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. Last Updated: 07/27/2016

Tolyatti Editor Stabbed to Death

tolyatti reviewEditor Alexei Sidorov, right, and Valery Ivanov posing in Tolyatti in an undated photo.
A year and a half after the editor of the Tolyatti Review newspaper was gunned down, his friend and successor was stabbed to death outside his apartment building.

Both killings were seen by their colleagues and investigators as contract hits aimed at silencing the newspaper, known for its hard-hitting investigative reports of organized crime and official corruption in Tolyatti, the hometown of AvtoVAZ, the country's largest automaker.

The Press Ministry expressed its indignation at the attacks on journalists who were "carrying out their professional duty."

Alexei Sidorov, 31, was stabbed several times with a rough, handmade knife as he approached the entrance to his apartment building on Kommunisticheskaya Ulitsa at about 9:50 p.m. Thursday.

Sidorov's colleagues said he managed to get to the building's door and call his wife on the intercom.

"She ran out but the ambulance arrived too late. He was already dead," deputy editor Rimma Mikhareva said by telephone from Tolyatti.

The killer fled. Russian newspapers, citing witnesses, said there were two accomplices.

Yevgeny Novozhilov, deputy prosecutor of the Samara region, where Tolyatti is located, said he had no doubt that it was a contract hit, almost certainly related to the journalist's work.

"He wrote about practically all of the leaders of our crime gangs. I think the order [to kill him] came from there," Novozhilov said in televised remarks.

Sidorov took over the paper after its previous editor, Valery Ivanov, was shot to death in the parking lot near his home on April 29, 2002. The killing has not been solved.

The murder of a second editor has shocked the Tolyatti Review staff, most of whom had worked with Sidorov and Ivanov since the paper was founded seven years ago.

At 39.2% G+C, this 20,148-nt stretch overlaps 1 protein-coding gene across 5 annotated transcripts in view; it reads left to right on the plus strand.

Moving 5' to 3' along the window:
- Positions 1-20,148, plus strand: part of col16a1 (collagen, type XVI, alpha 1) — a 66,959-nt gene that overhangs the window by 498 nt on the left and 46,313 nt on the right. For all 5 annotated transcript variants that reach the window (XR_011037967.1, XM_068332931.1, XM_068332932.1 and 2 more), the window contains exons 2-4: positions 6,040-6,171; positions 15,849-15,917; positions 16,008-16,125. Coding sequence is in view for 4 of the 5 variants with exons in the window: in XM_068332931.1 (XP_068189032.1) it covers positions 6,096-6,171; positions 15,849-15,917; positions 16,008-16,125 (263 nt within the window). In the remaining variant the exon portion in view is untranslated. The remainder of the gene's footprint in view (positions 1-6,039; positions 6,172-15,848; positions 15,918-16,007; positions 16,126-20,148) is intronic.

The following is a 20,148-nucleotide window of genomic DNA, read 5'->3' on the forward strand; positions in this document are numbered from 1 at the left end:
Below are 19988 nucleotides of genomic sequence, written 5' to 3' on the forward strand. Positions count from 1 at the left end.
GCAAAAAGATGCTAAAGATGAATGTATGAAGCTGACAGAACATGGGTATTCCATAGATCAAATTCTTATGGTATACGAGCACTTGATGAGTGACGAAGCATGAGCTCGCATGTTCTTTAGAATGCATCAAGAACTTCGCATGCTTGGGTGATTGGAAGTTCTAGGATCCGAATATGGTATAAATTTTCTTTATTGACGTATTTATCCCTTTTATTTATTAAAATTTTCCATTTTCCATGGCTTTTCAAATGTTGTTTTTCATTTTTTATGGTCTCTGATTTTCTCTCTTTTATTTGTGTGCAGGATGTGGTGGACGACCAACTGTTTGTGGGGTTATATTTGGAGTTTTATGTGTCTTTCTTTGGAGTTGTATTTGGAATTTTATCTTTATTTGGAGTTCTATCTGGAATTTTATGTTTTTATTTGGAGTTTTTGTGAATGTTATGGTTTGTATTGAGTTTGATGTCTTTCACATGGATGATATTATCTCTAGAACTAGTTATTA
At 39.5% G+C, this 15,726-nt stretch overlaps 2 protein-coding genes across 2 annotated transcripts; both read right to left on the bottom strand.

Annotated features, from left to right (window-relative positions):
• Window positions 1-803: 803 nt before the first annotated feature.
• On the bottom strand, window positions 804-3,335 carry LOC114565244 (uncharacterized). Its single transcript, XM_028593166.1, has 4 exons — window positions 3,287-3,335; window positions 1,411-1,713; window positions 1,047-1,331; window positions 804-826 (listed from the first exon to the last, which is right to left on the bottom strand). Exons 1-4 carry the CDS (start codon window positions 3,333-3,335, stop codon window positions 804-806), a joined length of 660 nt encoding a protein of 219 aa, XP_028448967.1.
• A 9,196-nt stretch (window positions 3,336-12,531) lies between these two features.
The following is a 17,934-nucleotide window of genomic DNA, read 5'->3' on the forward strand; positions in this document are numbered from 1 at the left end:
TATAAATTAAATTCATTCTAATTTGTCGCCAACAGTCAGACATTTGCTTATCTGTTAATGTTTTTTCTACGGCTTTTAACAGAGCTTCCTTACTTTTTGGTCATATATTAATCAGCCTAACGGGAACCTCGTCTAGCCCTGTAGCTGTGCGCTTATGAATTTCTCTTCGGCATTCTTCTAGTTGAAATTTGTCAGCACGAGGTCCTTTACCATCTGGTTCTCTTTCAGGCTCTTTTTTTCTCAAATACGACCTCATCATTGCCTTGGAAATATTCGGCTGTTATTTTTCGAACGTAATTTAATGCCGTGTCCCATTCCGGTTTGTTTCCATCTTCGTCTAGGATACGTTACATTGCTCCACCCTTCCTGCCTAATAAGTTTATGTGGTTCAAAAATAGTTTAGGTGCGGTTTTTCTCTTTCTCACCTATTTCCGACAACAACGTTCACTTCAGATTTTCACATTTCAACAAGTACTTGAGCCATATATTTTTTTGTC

"No one has any doubts about what it is," Mikhareva said.

She would not speculate on which of the paper's investigative reports might have cost Sidorov his life and pointed more generally to its refusal to back down after Ivanov was killed. "We believed that Valery's death was meant to silence the paper, but it remained as implacable as it was at the beginning when Alexei was running it," Mikhareva said.

Shortly after Ivanov's death, Sidorov said in a television interview, rebroadcast Friday by Channel One, that he was determined to investigate the killing of his boss, whom he had helped found the newspaper.

Izvestia reported Saturday that Sidorov had been conducting his own investigation into Ivanov's murder.

Interior Minister Boris Gryzlov promised on Friday that experienced investigators would be assigned to the Sidorov murder case. "We know that two years ago another employee of this publication was killed. So for us it is a matter of honor to solve it," Gryzlov said in televised remarks.

Prosecutor General's Office officials made similar statements following the murder of Ivanov.

"We know the names of the killers but we cannot make them public yet," Deputy Prosecutor General Vladimir Kolesnikov said in October 2002.

The reaction of the Press Ministry to Sidorov's murder came instantly. "The leadership of the ministry is indignant at the murder and has sent an appeal to the Prosecutor General's Office with a request to take the investigation under special control," Mikhail Seslavinsky, a deputy press minister, told Interfax.

"We believe that all the investigations that the paper conducted caused hatred on behalf of people connected with criminal business," Seslavinsky said.

"The journalists just carried out their duty. It is impossible that there is a situation in the country where they are killed for carrying out their professional duty."

More than 200 journalists have been killed in Russia since the breakup of the Soviet Union in 1991, Interfax reported, citing Igor Yakovenko, head of the Russian Union of Journalists.